3.19.Suppliers for MOS sensors
3.20.BOSCH Sensortec MOS sensors
3.21.Alphasense MOS sensors
3.22.AMS MOS sensors
3.23.Alternative MOS sensors: conducting polymer‐based gas sensors
3.24.Electrochemical (EC) gas sensors
3.25.Specificity of EC sensors
3.26.Flat electrochemical sensors
3.27.Miniaturisation of electrochemical gas sensors
3.28.Suppliers for Electrochemical sensors
3.29.Infrared gas sensors
3.30.Sensitivity, selectivity and interference of IR gas sensors
3.31.Light source and detector
3.32.list of common gases that are detected by IR gas sensors
3.33.Laser suppliers for gas sensing (1)
3.34.Laser suppliers for gas sensing (2)
3.35.Suppliers for IR gas sensors
3.36.Senseair IR gas sensors
3.37.Redfinch project: prototype of micro IR gas sensor
3.38.Mirsense: multiSense
3.40.Electronic nose (e-Nose)
3.41.Algorithms and software to solve the multiple gas detection
3.42.Alpha Szenszor Inc.
3.43.Airsense: PEN3 portable electronic nose
3.44.UST triplesensor-the artificial nose
3.45.Sensigent: Cyranose Electronic Nose
3.47.Some of the commercial eNose
3.48.Photoionization detectors (PID)
3.49.PID lamps
3.50.Suppliers for PID sensors
3.51.Other technology: Ion Mobility Spectrometry (IMS)
3.52.Other technology: Field Asymmetric Ion Mobility Spectrometry (FAIMS)
3.53.Other technology: Miniaturised GC
3.54.Other technology: Quartz crystal microbalance (QCM)
3.55.Current research in gas sensors: carbon nanotubes
3.56.Current research in gas sensors: zeolites
3.57.Current research in gas sensors: graphene
3.58.Energy harvesting technologies for gas sensors
3.59.Limitations of gas sensing devices
4.1.The gas sensor value chain
4.2.List of gas sensor manufacturers
4.3.Sensor manufacturer business models
4.4.Porters' five force analysis of industry
4.5.Quality assurance for environmental monitoring equipment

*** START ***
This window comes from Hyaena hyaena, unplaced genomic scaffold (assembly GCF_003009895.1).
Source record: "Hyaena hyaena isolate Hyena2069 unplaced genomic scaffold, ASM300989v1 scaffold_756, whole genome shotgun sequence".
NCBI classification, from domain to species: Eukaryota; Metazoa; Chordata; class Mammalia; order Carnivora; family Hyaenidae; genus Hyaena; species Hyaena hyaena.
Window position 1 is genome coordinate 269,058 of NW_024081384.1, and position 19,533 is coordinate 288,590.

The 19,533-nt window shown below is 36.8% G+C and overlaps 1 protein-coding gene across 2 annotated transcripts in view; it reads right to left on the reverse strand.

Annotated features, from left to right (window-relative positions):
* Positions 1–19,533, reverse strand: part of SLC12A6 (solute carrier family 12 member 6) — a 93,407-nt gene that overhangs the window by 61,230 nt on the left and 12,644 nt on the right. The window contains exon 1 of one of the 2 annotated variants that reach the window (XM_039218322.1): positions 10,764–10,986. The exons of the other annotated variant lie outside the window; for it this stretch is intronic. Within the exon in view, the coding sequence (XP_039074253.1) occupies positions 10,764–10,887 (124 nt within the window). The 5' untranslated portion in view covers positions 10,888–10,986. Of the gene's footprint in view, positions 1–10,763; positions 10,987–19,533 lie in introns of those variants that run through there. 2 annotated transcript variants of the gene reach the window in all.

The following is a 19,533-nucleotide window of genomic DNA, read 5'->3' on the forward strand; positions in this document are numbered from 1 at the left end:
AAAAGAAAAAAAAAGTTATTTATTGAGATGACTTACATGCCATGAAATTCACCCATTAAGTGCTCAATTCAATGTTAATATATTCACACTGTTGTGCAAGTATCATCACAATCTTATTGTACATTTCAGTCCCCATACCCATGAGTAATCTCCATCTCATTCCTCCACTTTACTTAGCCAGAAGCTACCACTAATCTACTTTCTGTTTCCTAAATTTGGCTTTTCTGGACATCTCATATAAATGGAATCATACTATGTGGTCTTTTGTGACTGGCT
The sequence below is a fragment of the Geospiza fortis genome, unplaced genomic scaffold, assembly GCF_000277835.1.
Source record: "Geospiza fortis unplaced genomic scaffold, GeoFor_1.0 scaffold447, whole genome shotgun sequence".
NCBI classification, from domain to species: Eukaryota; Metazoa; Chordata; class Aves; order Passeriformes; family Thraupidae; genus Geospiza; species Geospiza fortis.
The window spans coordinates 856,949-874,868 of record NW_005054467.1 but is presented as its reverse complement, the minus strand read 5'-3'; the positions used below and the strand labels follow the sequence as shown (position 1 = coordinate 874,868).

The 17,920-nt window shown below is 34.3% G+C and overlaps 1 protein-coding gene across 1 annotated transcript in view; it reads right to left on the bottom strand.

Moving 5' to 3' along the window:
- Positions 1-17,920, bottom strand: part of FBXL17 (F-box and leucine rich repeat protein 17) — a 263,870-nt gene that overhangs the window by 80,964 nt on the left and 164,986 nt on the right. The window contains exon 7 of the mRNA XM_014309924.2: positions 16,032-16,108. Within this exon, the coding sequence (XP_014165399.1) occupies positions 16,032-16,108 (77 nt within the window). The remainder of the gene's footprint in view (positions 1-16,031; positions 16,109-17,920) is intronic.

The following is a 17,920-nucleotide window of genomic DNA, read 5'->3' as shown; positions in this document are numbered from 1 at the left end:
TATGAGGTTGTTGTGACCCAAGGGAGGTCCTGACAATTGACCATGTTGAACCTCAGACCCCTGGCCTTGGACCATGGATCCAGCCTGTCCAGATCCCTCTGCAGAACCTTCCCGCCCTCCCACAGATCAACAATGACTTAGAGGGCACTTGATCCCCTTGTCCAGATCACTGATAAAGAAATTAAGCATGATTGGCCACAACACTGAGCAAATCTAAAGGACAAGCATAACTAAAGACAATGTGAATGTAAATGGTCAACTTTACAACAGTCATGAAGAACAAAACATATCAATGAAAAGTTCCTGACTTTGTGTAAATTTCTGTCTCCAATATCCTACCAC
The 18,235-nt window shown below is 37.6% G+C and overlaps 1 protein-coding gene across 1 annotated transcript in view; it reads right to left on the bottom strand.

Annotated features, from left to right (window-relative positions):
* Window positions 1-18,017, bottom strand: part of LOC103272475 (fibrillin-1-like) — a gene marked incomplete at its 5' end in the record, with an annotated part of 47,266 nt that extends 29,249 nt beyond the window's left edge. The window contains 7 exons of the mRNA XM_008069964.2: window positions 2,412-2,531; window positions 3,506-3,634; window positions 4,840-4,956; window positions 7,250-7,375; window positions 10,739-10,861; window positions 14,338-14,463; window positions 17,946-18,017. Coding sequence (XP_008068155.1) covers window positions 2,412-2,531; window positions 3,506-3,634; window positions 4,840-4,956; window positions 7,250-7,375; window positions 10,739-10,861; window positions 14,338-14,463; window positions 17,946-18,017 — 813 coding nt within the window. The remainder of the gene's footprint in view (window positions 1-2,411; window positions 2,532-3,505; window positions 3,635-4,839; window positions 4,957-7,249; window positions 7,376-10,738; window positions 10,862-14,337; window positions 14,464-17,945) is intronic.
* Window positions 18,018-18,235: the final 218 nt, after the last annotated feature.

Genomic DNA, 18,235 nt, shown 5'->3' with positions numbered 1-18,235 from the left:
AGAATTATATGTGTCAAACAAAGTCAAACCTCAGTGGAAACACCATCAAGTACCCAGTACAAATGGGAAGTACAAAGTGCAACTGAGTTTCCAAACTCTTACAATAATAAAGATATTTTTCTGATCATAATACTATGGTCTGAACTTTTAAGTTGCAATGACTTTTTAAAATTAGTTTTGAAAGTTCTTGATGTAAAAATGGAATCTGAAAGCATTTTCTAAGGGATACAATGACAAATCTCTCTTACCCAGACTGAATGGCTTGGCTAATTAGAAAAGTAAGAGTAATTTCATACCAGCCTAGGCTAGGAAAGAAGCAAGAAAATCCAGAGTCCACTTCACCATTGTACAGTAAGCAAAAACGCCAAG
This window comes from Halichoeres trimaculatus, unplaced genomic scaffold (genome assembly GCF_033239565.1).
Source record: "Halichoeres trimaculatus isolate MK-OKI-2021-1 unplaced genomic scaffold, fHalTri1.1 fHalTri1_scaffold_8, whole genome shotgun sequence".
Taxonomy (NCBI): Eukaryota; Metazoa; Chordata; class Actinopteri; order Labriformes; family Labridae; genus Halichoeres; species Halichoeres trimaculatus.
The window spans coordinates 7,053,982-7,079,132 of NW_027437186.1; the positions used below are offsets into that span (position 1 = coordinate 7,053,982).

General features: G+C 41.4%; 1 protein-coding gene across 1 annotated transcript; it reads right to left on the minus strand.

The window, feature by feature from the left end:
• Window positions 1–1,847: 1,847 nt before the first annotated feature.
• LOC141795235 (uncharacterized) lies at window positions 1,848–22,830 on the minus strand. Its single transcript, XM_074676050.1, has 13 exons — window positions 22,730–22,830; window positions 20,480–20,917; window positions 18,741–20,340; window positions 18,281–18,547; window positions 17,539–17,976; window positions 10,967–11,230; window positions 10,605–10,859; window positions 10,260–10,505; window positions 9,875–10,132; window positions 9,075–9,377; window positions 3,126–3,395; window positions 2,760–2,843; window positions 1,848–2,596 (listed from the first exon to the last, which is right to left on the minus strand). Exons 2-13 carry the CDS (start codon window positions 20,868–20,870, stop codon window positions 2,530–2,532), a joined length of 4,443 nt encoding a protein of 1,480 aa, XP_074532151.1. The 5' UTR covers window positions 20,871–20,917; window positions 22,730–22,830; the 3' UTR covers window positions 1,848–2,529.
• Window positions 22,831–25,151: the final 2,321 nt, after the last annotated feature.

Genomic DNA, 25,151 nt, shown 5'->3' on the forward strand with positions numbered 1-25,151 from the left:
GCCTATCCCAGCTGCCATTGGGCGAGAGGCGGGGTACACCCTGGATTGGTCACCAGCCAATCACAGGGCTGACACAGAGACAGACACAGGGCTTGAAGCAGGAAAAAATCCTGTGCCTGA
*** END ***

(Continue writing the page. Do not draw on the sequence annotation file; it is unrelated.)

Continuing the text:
4.6.SWOT analysis of 10 manufacturers
4.7.Future challenges for sensor manufacturers
5.1.The mobile device industry
5.2.Suitable detection principles for mobile devices
5.3.Consumer interface for gas sensing data
5.4.Challenges for sensor integration into smartphones
5.5.Future market opportunities in the mobile device sector
6.1.The wearable technology industry
6.2.Sensor integration in wrist wear
6.3.Technology requirements of wearable sensors
6.5.Wearable sensors as part of modular wrist straps
6.6.Environmental sensor integration in fashion accessories
6.7.H2S Professional Gas Detector watch
6.8.Future opportunities for wearable sensors
7.1.Indoor air quality
7.2.Sources of indoor air pollutants
7.3.Effects of CO2 exposure on decision making
7.4.Home and office monitoring: a connected environment
7.5.Current smart home monitoring vendors
7.6.Sensors to direct HVAC systems
7.7.HVAC systems in buildings
7.8.Future opportunities for IAQ monitoring
7.9.Challenges for indoor air quality measurement
8.1.The global air purifier market
8.2.Methods of air purification
8.3.Suitable miniaturised detection principles for air purifiers
8.4.Challenges in indoor air quality monitoring
9.1.Automobile pollution: a global epidemic
9.2.Air quality sensors safeguarding passengers
9.3.Car mounted sensors monitoring air pollution in Mexico City
9.4.Challenges for automobile gas sensing
9.5.Future opportunities for automobile gas sensors
10.1.Introduction to smart cities
10.2.Fixed vs mobile sensing networks
10.3.Personal vs private networks
10.4.Current city wide pollution monitoring programmes
10.5.Current smart city air monitoring projects
10.6.Calculated air quality measurements
10.7.Transport based sensing of environmental pollutants
10.8.Airborne pollution sensing
10.9.Mobile monitoring: sensors on bicycles
10.10.Traffic monitoring with gas sensors
10.11.Array of things project - Chicago
10.12.Anatomy of an outdoor sensor node
10.13.Challenges for smart city monitoring
10.14.Future opportunities for environmental sensors in smart cities
11.1.Handheld environmental monitors
12.1.Forecast details and assumptions
12.2.Breakdown by market segments
12.3.Market forecast: unit sales by market segments
12.4.Market forecast: market value by market segments
12.5.Unit sales forecast by Detection Principle
12.6.Market value Forecast by Detection Principle
12.7.Sensors in Smart Devices, by Volume
12.8.Sensors in Smart Devices, by Revenue
12.9.Sensors in Wearables, by Volume
12.10.Sensors in Wearables, by Revenue
12.11.Sensors in Air Purifier by Volume
12.12.Sensors in Air Purifier by Revenue
12.13.Sensors in Smart City by Volume
12.14.Sensors in Smart City by Revenue
12.15.Sensors in Smart Home by Volume
12.16.Sensors in Smart Home by Revenue
12.17.Sensors in Automotive by Volume
12.18.Sensors in Automotive by Revenue
12.19.Other applications, by volume
12.20.Other application, by Revenue

Report Statistics

Slides 198
Forecasts to 2030